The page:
on 4 August 2009
The Hunt in the Forest is John Burnside's ninth collection for Jonathan Cape, and represents if not a retrenchment, then a return to the themes and forms of some of his earlier collections. In particular, I was reminded of The Myth of the Twin (1994) and Swimming in the Flood (1995), to say nothing of his last Secker collection, Feast Days (1992).
The long sequence - which dominated his brilliant 2007 collection, Gift Songs (possibly his best book so far) - is largely absent here, and the bulk of this new collection is made up of shorter pieces. That is not to say it is a less ambitious book; rather, its mood - sometimes dark - is shaped by the vignette- like feel of the collection as a whole.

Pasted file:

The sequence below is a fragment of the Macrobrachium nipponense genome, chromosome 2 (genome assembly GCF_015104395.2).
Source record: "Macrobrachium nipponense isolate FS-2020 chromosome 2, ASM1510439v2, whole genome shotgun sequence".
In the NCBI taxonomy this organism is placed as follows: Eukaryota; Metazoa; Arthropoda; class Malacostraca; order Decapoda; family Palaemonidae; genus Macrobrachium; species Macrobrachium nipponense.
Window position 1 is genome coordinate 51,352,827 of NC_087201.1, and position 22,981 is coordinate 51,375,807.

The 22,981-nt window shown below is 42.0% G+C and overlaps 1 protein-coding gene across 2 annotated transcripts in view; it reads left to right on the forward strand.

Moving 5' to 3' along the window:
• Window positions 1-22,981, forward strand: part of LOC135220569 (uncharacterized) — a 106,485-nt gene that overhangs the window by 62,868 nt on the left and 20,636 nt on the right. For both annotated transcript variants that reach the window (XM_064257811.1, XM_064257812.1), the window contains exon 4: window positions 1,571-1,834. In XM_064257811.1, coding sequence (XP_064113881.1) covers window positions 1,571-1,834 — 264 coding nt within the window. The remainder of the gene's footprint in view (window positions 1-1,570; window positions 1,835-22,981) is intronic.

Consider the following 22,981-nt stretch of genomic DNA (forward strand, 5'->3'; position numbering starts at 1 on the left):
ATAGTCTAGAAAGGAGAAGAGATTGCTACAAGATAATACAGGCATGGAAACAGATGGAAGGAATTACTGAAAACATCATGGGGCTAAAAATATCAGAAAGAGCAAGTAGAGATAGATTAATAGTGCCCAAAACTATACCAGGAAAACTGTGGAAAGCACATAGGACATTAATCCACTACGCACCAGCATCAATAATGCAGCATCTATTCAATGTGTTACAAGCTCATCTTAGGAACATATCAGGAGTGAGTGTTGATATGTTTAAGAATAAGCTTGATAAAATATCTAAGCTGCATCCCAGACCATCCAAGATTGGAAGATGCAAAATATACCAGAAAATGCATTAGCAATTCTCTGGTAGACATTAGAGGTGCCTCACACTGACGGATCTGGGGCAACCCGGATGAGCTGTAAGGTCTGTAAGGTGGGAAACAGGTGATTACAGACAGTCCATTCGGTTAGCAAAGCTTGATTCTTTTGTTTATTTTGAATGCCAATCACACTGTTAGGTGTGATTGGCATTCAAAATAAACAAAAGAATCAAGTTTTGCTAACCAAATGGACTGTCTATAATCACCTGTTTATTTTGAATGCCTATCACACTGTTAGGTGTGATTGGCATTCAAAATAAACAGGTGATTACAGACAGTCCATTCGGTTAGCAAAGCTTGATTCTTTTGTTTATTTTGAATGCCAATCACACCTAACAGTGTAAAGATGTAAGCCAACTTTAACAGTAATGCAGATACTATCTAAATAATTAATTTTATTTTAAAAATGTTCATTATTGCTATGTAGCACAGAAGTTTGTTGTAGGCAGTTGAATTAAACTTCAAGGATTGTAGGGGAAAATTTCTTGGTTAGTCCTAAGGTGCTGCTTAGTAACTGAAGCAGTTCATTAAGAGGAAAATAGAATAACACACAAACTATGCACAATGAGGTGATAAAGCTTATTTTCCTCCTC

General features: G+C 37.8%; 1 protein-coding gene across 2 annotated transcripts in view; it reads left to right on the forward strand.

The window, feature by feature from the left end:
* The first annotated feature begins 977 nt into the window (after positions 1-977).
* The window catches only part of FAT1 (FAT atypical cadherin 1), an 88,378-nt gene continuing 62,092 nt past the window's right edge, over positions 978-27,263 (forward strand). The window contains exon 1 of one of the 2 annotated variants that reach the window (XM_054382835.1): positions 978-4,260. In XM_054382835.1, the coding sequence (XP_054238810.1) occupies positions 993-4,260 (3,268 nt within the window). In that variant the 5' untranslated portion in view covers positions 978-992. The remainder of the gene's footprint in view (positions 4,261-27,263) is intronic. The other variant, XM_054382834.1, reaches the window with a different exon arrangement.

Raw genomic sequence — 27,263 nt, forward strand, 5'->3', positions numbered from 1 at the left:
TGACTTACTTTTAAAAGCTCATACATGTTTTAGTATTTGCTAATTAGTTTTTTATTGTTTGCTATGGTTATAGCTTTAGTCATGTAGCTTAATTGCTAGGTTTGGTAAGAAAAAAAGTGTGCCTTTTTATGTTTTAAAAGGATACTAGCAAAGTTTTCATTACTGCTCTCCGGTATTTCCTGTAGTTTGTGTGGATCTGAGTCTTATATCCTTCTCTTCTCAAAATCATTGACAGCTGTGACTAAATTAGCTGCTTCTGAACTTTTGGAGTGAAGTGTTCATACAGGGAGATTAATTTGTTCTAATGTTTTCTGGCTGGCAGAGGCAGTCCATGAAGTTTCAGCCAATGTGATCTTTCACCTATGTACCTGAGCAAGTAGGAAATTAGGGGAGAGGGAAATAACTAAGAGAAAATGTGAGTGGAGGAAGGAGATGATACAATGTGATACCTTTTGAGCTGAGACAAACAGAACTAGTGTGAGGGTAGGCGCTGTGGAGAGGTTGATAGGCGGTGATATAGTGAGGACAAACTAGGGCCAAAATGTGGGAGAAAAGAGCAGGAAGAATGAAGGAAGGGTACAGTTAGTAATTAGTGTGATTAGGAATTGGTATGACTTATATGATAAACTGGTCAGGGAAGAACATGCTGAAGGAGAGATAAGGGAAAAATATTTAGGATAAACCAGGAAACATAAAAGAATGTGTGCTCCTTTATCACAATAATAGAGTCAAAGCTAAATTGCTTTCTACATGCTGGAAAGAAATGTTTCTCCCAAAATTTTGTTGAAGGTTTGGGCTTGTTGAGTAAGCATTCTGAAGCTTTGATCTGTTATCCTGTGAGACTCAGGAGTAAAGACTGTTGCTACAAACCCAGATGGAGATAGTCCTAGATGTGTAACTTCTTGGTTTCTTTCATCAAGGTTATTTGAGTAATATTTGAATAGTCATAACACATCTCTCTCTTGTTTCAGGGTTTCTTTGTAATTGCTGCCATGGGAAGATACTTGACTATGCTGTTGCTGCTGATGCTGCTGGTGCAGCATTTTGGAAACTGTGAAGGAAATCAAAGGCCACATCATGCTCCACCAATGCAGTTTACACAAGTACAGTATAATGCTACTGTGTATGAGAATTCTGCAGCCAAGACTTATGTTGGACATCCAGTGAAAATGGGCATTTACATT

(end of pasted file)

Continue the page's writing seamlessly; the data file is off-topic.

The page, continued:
Given the similarity of subject matter in some of the pieces, I was tempted to think this could be a collection of out-takes from previous collections, but decided that the quality of the writing factored against that. There is a new simplicity in some of the pieces, such as Saint Hubert and the Deer or the three pieces all called Amor Vincit Omnia, making this one of John Burnside's most accessible collections, and a good place for the newcomer to start.
If you're familiar with his work, you may want to go straight to the handful of sequences in the book, in particular In Memoriam, Treatise on the Veil and the Essays Concerning Light and Time. The latter contains my current favourite image in the entire book, that of the `man in his frock coat and gloves, on the cusp of forever.'